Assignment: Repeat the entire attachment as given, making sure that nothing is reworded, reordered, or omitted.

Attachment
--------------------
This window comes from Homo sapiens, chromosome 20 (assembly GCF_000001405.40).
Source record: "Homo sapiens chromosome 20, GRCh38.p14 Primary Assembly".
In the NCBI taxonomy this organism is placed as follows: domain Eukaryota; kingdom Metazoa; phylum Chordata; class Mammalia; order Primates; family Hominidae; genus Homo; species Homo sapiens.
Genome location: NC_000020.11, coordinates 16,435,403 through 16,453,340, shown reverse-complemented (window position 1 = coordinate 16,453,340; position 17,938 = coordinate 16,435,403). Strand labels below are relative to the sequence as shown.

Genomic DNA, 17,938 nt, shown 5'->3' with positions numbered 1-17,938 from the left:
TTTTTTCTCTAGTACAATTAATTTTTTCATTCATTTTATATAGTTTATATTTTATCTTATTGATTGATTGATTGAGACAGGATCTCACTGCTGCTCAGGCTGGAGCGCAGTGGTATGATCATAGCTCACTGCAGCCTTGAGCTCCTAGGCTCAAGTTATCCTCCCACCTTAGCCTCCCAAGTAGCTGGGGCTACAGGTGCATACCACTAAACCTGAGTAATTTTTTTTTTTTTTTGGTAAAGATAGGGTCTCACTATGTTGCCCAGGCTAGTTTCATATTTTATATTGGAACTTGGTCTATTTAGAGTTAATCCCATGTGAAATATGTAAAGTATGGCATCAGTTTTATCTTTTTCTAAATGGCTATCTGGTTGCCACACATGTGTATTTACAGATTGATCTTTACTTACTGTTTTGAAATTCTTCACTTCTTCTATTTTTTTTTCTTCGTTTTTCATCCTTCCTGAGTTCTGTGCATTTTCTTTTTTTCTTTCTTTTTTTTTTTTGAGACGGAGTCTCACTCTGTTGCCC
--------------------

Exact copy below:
This window comes from Homo sapiens, chromosome 20 (assembly GCF_000001405.40).
Source record: "Homo sapiens chromosome 20, GRCh38.p14 Primary Assembly".
In the NCBI taxonomy this organism is placed as follows: domain Eukaryota; kingdom Metazoa; phylum Chordata; class Mammalia; order Primates; family Hominidae; genus Homo; species Homo sapiens.
Genome location: NC_000020.11, coordinates 16,435,403 through 16,453,340, shown reverse-complemented (window position 1 = coordinate 16,453,340; position 17,938 = coordinate 16,435,403). Strand labels below are relative to the sequence as shown.

Genomic DNA, 17,938 nt, shown 5'->3' with positions numbered 1-17,938 from the left:
TTTTTTCTCTAGTACAATTAATTTTTTCATTCATTTTATATAGTTTATATTTTATCTTATTGATTGATTGATTGAGACAGGATCTCACTGCTGCTCAGGCTGGAGCGCAGTGGTATGATCATAGCTCACTGCAGCCTTGAGCTCCTAGGCTCAAGTTATCCTCCCACCTTAGCCTCCCAAGTAGCTGGGGCTACAGGTGCATACCACTAAACCTGAGTAATTTTTTTTTTTTTTTGGTAAAGATAGGGTCTCACTATGTTGCCCAGGCTAGTTTCATATTTTATATTGGAACTTGGTCTATTTAGAGTTAATCCCATGTGAAATATGTAAAGTATGGCATCAGTTTTATCTTTTTCTAAATGGCTATCTGGTTGCCACACATGTGTATTTACAGATTGATCTTTACTTACTGTTTTGAAATTCTTCACTTCTTCTATTTTTTTTTCTTCGTTTTTCATCCTTCCTGAGTTCTGTGCATTTTCTTTTTTTCTTTCTTTTTTTTTTTTGAGACGGAGTCTCACTCTGTTGCCC